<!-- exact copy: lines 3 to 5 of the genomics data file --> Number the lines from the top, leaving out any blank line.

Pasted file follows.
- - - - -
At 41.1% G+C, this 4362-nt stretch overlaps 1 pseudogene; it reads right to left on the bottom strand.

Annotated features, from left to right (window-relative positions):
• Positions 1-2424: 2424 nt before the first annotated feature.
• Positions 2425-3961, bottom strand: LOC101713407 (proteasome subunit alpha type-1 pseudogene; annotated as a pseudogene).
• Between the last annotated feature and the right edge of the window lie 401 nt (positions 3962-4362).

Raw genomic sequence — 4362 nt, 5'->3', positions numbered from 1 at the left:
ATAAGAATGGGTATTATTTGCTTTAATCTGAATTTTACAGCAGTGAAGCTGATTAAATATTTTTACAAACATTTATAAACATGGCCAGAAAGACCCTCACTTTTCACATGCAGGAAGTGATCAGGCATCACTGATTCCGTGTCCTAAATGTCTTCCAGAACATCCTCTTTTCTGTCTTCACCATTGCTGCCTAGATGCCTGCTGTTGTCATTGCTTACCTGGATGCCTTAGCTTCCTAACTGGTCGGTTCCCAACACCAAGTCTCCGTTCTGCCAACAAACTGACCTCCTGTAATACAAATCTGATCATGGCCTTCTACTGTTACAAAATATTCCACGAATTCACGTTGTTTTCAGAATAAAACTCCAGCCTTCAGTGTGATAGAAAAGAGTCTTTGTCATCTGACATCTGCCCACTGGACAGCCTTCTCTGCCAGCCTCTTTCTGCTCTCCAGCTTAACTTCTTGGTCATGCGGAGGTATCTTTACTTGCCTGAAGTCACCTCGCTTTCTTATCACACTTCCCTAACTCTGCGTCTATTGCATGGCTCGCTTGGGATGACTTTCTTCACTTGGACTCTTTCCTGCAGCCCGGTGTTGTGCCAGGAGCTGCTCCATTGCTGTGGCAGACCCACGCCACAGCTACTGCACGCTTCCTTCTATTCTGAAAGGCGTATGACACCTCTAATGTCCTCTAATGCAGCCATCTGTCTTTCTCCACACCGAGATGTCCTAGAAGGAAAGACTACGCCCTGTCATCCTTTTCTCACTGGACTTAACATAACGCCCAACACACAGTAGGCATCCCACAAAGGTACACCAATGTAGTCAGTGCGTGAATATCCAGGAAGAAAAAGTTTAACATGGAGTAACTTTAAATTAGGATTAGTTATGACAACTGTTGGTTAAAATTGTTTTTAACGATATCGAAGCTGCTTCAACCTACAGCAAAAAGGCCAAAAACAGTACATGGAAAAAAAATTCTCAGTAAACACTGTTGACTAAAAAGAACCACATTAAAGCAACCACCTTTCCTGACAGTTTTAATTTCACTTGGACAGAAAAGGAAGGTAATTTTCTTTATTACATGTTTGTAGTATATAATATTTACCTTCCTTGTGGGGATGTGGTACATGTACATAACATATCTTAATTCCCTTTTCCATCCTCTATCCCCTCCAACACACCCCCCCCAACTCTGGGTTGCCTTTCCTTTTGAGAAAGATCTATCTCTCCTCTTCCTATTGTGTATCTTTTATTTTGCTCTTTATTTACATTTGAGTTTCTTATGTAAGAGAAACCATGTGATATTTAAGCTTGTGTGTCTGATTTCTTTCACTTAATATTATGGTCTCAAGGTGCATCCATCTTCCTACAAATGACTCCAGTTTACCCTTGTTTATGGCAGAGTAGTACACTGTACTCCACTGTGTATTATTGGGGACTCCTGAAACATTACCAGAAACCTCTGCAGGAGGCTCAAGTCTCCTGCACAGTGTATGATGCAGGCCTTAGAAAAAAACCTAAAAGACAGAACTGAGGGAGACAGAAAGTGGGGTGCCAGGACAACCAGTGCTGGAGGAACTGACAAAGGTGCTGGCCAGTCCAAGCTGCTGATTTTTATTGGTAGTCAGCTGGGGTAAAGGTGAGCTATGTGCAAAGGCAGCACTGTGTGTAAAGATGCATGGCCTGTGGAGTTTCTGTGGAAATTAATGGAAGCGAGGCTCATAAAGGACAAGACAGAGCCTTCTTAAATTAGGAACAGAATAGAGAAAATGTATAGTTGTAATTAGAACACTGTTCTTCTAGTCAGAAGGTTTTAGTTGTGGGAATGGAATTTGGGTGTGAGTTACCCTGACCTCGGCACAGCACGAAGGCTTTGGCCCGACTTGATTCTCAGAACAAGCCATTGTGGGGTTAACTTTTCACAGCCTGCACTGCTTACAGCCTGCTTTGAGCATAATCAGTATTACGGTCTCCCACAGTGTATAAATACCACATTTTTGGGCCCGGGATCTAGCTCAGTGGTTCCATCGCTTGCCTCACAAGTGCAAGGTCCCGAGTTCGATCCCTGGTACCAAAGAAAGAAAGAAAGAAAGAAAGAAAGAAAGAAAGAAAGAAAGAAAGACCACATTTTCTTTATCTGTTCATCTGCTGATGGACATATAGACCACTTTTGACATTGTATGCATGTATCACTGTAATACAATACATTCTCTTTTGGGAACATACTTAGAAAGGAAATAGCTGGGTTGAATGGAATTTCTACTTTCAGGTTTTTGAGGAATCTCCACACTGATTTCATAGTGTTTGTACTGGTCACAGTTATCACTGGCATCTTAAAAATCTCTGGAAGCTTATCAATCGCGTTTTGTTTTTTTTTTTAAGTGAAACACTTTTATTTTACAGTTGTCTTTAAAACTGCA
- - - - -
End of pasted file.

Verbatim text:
• Positions 1-2424: 2424 nt before the first annotated feature.
• Positions 2425-3961, bottom strand: LOC101713407 (proteasome subunit alpha type-1 pseudogene; annotated as a pseudogene).
• Between the last annotated feature and the right edge of the window lie 401 nt (positions 3962-4362).